Rutgers biologist wins a $1.03 million, 5 year contract to study how microbes can help clean up Superfund sites

June 21, 2001

NEW BRUNSWICK/PISCATAWAY, N.J. -- Rutgers microbiologist Lily Young has been awarded a $1.03 million five-year contract to investigate how microbes can be used to detoxify arsenic and chromium contaminants at Superfund sites.

Young, a scientist at the university's Biotechnology Center for Agriculture and the Environment at the Cook College campus, was awarded the contract by New York University Medical School in New York City, primary contractor for the National Institute of Environmental Health Sciences' (NIEHS) Superfund Basic Research Program. The North Carolina-based NIEHS is part of the National Institutes of Health, Bethesda, Md. "The award is just additional recognition of Dr. Young's already impressive credentials and reputation as a microbiologist and researcher," said Peter Day, director of the Biotechnology Center for Agriculture and the Environment. "Rutgers is very fortunate to have a scientific investigator of such extraordinary talent."

Rutgers' role in the project, says Young, is to learn how microbes can be managed and used effectively to reduce toxic chemicals to harmless wastes, and ultimately, to develop a process to use the microbes to clean up contaminated sites.

The scientist has long believed that microbes, particularly the anaerobic variety that don't use oxygen to breathe, have been underutilized as a way to eliminate hazardous wastes. These creatures -- which scientists believe pre-date their oxygen-breathing relatives as the first life on earth -- use substances such as nitrates, iron, sulfates and carbonates in place of oxygen. In the process, notes Young, they are able to "metabolize" or eat and reduce contaminants like pesticides and other petrochemicals, turning them into mostly harmless wastes.

With the new funding, the researcher hopes to demonstrate that microbes, mostly bacteria, can have a "profound" impact on the biochemical cycling of the toxic metals arsenic and chromium, as well as petroleum byproducts such as benzene, toluene and xylene often found mixed with the metals in hazardous waste sites.

She also plans to learn which types of bacteria are most effective and the best way to use them. "To what extent do they reduce arsenic and chromium? How rapidly does reduction take place and how much is oxidized or chemically reduced, volatilized or dissolved as a result of bacterial activity?" says Young.

Similar parameters will be used by the researcher to measure how the bacteria affect benzene, toluene and xylene.

Understanding the role of different microbes will be important, says Young since not all are helpful. "While certain bacteria help reduce very toxic chromium 6 to less toxic chromium 3, other bacteria may actually increase toxicity by reducing relatively less toxic arsenic 5 to arsenic 3, a more toxic metal species," she notes.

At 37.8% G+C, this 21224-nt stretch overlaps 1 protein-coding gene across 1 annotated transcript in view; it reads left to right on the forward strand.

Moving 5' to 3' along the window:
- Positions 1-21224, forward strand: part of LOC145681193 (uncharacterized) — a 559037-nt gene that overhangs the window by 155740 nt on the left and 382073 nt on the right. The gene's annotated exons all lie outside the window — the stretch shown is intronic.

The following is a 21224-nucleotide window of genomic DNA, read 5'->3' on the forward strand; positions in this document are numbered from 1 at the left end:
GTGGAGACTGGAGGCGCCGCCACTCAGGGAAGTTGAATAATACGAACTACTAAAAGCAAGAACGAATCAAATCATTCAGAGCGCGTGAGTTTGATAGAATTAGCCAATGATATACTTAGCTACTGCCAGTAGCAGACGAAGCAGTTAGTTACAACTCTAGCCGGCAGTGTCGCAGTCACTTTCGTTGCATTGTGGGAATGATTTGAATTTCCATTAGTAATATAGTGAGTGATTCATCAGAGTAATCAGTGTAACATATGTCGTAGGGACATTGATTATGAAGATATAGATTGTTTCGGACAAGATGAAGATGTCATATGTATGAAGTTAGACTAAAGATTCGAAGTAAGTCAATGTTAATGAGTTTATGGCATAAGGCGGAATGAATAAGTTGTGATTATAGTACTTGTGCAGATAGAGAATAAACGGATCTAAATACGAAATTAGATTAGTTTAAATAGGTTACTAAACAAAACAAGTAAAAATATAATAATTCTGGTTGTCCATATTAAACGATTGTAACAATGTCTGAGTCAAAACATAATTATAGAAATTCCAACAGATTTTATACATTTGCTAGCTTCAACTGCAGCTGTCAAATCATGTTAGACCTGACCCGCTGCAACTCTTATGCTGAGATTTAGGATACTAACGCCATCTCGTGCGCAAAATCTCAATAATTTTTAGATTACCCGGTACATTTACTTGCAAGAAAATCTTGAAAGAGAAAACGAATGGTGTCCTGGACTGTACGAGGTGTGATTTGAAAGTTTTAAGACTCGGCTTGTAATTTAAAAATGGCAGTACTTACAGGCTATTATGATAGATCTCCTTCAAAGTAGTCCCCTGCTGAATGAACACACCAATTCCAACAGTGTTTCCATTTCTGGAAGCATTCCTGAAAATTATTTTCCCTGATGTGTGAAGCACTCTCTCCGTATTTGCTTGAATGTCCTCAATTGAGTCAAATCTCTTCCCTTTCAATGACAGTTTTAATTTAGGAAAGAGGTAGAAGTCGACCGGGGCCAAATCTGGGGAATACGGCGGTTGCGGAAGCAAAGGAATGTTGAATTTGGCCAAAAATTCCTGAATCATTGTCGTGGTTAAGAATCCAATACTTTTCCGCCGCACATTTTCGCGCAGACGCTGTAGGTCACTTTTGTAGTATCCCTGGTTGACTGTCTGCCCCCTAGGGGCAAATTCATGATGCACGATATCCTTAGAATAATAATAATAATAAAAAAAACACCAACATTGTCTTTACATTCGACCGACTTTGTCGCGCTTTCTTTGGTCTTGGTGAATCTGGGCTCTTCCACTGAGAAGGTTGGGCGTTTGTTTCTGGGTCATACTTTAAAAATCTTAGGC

Young holds a doctorate in environmental microbiology from Harvard University and a master's and bachelor of science in microbiology from Cornell University.

Rutgers University

Related Bacteria Articles from Brightsurf:

Siblings can also differ from one another in bacteria
A research team from the University of Tübingen and the German Center for Infection Research (DZIF) is investigating how pathogens influence the immune response of their host with genetic variation.

How bacteria fertilize soya
Soya and clover have their very own fertiliser factories in their roots, where bacteria manufacture ammonium, which is crucial for plant growth.

Bacteria might help other bacteria to tolerate antibiotics better
A new paper by the Dynamical Systems Biology lab at UPF shows that the response by bacteria to antibiotics may depend on other species of bacteria they live with, in such a way that some bacteria may make others more tolerant to antibiotics.

Two-faced bacteria
The gut microbiome, which is a collection of numerous beneficial bacteria species, is key to our overall well-being and good health.

Microcensus in bacteria
Bacillus subtilis can determine proportions of different groups within a mixed population.

Right beneath the skin we all have the same bacteria
In the dermis skin layer, the same bacteria are found across age and gender.

Bacteria must be 'stressed out' to divide
Bacterial cell division is controlled by both enzymatic activity and mechanical forces, which work together to control its timing and location, a new study from EPFL finds.

How bees live with bacteria
More than 90 percent of all bee species are not organized in colonies, but fight their way through life alone.

The bacteria building your baby
Australian researchers have laid to rest a longstanding controversy: is the womb sterile?

Hopping bacteria
Scientists have long known that key models of bacterial movement in real-world conditions are flawed.

Read More: Bacteria News and Bacteria Current Events is a participant in the Amazon Services LLC Associates Program, an affiliate advertising program designed to provide a means for sites to earn advertising fees by advertising and linking to